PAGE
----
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Game 6: An Angel-ic classic

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Oct. 26
ANAHEIM, Calif. -- Think of the great Game 6s in World Series history. Go back to '75 for the most artistic of them all, ending on Carlton Fisk's home run. Then, to name a few, there was Don Denkinger's controversial call and Dane Iorg's base hit in '85; Bill Buckner's error in '86; and Kirby Puckett's game-winning home run and leaping catch in '91.

On Saturday night, it was Scott Spiezio, Troy Glaus, Darin Erstad, the Rally Monkey and the never-say-die Angels.

Living up to his word
After Game 2, I said on SportsCenter that Francisco Rodriguez's fastball to Barry Bonds had cut a bit, and he grounded out to first base. The next day Barry said to me, "It didn't cut. I just missed it, and I couldn't get it in the air." And then he said, "If he throws me another fastball, I'm going to hit it as far as I hit the ball off Percival."

Well, the next fastball Bonds got was Saturday night, and he hit it almost as far. When he came out to left field the next inning, I actually had my back turned on the ESPN set. He was motioning to me from left field, and the people had me turn around. He then pointed to me and then to right field to remind me that he promised he would do that.

It is a privilege to watch a man who changes games more than anybody in baseball history. In the ninth inning, the question was, could the Giants get a few runners on? But with two outs, even if Rich Aurilia and Jeff Kent got on base, it wouldn't have mattered. Percival would have walked Bonds to load the bases and pitch to Benito Santiago.

There was no way in the world he would get pitched to. He's been pitched to a few times and has hit eight home runs in the postseason. The number is astounding -- and so is he.
-- P.G.

As much as I have seen the Angels this season, I thought there was no way they would come back, down 5-0 in the seventh inning against a great Giants' bullpen.

Giants starter Russ Ortiz had been almost unhittable. The Angels only had two infield hits going into the seventh. They were fouling balls off in the opposite direction because they weren't getting around on him. Ortiz's stuff was running, and he had command of the strike zone.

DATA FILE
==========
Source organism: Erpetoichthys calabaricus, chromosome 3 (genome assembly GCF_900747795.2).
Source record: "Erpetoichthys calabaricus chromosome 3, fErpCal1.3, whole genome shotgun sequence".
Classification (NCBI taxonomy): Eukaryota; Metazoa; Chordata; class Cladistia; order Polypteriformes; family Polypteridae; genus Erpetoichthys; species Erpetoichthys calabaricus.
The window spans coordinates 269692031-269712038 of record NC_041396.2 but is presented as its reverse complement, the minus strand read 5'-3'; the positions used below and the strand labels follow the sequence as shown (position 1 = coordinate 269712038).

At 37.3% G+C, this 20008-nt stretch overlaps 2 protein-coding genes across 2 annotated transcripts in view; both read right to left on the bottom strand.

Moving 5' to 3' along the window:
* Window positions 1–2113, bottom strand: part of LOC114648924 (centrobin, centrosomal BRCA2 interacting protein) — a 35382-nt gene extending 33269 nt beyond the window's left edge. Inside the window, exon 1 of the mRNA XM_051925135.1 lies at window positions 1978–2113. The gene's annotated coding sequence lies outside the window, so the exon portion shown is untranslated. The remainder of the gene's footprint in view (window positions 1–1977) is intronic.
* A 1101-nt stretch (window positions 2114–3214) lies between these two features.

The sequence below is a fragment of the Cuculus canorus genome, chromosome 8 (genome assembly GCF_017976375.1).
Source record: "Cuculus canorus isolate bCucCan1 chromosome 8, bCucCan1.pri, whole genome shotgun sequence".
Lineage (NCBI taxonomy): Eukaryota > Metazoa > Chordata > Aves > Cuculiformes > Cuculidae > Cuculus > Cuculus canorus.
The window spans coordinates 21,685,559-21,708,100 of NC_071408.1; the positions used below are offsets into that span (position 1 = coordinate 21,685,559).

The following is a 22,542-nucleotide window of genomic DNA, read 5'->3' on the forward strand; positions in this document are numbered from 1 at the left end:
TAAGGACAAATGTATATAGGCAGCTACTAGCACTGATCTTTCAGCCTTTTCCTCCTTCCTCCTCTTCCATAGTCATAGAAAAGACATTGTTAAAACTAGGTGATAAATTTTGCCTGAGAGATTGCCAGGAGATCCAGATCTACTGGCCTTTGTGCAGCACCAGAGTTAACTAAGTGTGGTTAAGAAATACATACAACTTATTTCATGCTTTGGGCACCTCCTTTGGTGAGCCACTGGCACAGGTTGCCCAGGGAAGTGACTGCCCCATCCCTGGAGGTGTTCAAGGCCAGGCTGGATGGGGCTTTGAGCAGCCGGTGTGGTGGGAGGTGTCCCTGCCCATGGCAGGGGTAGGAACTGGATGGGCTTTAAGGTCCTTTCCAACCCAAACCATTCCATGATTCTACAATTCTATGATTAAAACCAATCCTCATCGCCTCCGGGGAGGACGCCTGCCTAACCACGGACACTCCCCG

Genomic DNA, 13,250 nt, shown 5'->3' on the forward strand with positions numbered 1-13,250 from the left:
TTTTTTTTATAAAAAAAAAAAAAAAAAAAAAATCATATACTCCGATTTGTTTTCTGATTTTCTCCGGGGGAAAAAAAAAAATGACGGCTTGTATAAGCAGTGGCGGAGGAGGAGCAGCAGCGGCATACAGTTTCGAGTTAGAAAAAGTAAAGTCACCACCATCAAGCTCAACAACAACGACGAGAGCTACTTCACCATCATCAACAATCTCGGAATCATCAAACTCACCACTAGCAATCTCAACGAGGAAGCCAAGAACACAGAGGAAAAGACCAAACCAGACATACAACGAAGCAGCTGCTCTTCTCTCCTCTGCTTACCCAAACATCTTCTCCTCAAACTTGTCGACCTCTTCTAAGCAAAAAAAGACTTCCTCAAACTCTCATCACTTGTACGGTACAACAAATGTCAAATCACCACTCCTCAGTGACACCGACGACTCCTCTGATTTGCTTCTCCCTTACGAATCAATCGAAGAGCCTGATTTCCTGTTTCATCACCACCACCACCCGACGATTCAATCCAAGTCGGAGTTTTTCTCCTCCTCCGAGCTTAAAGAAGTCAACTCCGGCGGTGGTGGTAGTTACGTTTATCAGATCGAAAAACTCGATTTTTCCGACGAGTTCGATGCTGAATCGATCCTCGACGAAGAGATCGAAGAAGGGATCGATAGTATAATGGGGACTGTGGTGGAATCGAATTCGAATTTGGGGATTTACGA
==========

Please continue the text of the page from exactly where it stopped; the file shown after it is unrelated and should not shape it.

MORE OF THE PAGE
But again, the Angels had great at-bats to wear Ortiz down. Adam Kennedy worked him for eight pitches before striking out in the third inning, and Spiezio had an eight-pitch at-bat before grounding out in the fifth.

Then the Rally Monkey came out when the Angels got two hits with one out in the seventh inning and Dusty Baker brought in Felix Rodriguez. You have to be at Edison Field to understand the impact of the monkey. I don't want to hear about purists; it's about the fans who created the experience. Of course, the monkey phenomenon began in June of 2000 when the Angels beat ... Robb Nen.

Spiezio's at-bat against Rodriguez was one for the books. He kept fouling balls off, four on high fastballs, and taking pitches. Finally, Rodriguez's eighth pitch was down and in, and Spiezio hit the three-run home run to make it a 5-3 game.

About 20-30 minutes before the home run, a crosswind had stopped blowing. I don't think Spiezio's ball would have cleared the fence if the wind hadn't stopped blowing. It reminds me of the Bucky Dent home run over the Green Monster in '78, when the wind completely shifted and blew the ball out of the ballpark. But that's what happens sometimes. You play with the weather.

There was a sense the Angels were back in the game, and the crowd was going nuts. After there was one out and nobody on, Baker then had to use three pitchers -- Rodriguez, Scott Eyre and Tim Worrell -- to get the final two outs.

Much of what the Angels do feeds off Erstad, who is so tough. And he hit the solo home run to open the eighth inning, setting the stage for Glaus, getting the two-run double three batters later off Nen.

Not to be overlooked is reliever Brendan Donnelly, who hasn't allowed a hit all series in 5 2/3 innings. The Angels move Francisco Rodriguez around, but Donnelly has replaced Ben Weber as the No. 2 reliever in a lot of ways. Not bad for the former member of the Nashua Pride of the Atlantic League.

What we saw in Game 6 is similar to what we've seen from the Angels the entire postseason. They lost Game 1 against the Yankees and Mike Scioscia faced the heat for not pitching Troy Percival. But the Angels won Game 2 when they became the first team to ever come from behind against the Yankees after the seventh inning at Yankee Stadium in the postseason.

Then they were down 6-1 in Game 3 and came back to win. They lost Game 1 against Minnesota and then came back to win the next four. The Angels' run has been implausible.

In Game 7, both teams will use everybody. John Lackey, who will start for the Angels against Livan Hernandez, won't be nervous, but will he be worn out from already working so many innings? Who knows. But Scioscia will probably go to the bullpen in the fifth inning again. Both closers -- Percival and Nen -- only pitched one inning Saturday, so they will be fresh.

Game 7 is the perfect way for the Series to end because one team is not much better than the other. We still haven't had a series this year won by the team with the home-field advantage.

And this is what every baseball season should be all about -- getting to Game 7 of the World Series.

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